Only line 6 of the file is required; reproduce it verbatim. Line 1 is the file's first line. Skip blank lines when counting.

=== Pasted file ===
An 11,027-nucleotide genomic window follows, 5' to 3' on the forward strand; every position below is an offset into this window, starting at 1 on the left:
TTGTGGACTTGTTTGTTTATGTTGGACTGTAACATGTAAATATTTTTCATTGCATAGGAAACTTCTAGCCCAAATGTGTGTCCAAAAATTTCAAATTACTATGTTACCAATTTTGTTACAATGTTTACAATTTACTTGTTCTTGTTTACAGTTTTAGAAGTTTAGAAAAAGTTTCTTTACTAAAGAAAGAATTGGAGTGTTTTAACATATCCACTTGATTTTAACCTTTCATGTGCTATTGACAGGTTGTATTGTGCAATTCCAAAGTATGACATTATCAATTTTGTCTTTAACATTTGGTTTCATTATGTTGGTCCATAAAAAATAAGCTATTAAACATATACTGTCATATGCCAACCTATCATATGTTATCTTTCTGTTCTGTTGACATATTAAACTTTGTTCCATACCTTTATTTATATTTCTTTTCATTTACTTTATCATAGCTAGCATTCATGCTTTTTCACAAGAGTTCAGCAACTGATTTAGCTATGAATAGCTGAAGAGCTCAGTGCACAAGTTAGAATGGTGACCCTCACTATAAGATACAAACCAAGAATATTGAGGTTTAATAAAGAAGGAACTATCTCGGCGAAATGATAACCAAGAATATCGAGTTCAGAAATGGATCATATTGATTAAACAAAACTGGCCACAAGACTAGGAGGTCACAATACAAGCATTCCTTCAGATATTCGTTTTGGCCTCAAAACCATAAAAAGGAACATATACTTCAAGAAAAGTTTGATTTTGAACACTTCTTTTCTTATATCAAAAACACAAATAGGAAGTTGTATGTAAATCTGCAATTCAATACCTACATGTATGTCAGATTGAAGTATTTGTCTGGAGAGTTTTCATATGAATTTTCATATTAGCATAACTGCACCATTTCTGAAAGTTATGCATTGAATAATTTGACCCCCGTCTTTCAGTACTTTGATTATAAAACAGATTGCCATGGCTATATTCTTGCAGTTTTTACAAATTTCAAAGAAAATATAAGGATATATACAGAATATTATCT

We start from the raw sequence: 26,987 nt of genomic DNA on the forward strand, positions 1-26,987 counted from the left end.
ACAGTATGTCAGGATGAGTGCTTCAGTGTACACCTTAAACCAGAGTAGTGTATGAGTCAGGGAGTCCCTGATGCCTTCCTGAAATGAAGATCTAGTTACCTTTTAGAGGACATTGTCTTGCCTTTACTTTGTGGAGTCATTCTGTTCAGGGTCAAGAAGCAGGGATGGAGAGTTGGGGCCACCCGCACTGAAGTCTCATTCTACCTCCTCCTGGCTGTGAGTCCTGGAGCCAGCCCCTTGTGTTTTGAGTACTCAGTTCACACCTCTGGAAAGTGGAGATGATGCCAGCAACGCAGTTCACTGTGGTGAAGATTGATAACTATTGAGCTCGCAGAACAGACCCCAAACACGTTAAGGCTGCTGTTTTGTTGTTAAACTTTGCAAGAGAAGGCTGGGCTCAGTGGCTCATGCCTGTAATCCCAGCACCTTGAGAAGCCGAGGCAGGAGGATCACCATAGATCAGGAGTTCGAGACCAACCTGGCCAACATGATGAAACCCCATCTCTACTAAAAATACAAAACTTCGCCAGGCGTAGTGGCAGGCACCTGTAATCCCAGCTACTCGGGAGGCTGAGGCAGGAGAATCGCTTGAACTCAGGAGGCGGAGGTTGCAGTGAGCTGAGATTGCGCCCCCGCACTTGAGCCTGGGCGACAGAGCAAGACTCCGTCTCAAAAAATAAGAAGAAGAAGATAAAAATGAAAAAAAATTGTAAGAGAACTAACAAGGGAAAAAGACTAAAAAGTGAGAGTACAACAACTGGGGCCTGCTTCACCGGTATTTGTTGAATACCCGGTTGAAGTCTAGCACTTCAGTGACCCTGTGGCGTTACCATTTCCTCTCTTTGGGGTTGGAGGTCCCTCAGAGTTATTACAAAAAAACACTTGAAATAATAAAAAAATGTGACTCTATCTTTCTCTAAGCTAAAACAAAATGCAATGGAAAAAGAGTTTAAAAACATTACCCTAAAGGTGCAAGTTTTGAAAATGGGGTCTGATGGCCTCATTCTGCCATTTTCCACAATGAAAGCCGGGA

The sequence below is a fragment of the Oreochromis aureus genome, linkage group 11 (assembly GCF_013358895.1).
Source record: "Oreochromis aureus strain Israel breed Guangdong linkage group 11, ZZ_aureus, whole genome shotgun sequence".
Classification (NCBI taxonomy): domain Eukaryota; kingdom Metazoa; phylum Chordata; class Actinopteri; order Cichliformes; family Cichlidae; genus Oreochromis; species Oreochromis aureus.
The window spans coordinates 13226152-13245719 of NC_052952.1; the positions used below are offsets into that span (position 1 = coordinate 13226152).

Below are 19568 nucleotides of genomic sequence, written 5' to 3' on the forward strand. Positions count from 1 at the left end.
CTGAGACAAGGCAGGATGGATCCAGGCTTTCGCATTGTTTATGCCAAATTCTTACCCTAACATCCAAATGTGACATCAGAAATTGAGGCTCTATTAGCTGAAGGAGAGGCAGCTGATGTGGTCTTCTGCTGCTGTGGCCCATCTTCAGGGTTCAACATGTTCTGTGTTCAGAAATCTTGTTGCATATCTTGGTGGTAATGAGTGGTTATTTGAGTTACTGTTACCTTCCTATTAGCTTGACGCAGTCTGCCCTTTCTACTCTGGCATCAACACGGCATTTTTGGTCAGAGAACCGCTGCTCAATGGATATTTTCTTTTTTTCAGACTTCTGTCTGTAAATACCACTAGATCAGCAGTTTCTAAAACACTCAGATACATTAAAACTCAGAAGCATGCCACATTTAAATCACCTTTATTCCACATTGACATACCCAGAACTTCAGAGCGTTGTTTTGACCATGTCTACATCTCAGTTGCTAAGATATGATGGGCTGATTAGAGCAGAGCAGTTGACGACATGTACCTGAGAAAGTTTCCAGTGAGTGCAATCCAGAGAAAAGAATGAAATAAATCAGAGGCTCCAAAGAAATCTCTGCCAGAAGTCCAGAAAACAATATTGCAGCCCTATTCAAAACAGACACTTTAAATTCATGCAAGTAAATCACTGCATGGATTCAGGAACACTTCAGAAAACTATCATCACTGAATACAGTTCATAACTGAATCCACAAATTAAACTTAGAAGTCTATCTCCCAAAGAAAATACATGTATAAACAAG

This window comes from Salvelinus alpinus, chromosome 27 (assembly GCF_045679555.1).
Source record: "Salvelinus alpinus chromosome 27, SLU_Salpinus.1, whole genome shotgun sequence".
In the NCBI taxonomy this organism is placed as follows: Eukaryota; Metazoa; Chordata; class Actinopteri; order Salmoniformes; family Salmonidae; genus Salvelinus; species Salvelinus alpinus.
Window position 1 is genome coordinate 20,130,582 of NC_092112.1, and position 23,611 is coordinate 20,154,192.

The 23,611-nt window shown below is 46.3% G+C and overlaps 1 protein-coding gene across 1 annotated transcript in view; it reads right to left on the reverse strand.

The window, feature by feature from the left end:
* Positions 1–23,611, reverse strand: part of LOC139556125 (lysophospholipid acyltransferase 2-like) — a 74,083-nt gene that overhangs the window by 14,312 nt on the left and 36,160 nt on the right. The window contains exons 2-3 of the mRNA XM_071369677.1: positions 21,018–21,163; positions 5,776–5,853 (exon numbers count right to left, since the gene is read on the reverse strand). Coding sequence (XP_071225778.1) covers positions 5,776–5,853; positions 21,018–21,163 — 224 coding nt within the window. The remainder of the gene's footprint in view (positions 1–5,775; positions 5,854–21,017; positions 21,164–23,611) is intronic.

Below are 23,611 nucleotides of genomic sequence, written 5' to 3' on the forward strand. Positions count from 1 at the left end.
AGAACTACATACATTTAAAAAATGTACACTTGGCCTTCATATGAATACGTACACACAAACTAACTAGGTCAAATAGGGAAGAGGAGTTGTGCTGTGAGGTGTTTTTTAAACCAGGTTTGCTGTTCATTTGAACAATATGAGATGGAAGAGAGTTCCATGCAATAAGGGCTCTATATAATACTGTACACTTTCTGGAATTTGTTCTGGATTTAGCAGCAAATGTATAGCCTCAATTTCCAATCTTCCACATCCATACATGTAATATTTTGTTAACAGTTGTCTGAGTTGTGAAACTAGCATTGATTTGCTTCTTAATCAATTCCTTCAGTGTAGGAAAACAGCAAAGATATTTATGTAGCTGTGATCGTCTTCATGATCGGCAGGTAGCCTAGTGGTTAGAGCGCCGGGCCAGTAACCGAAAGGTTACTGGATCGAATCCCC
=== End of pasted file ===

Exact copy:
Source record: "Oreochromis aureus strain Israel breed Guangdong linkage group 11, ZZ_aureus, whole genome shotgun sequence".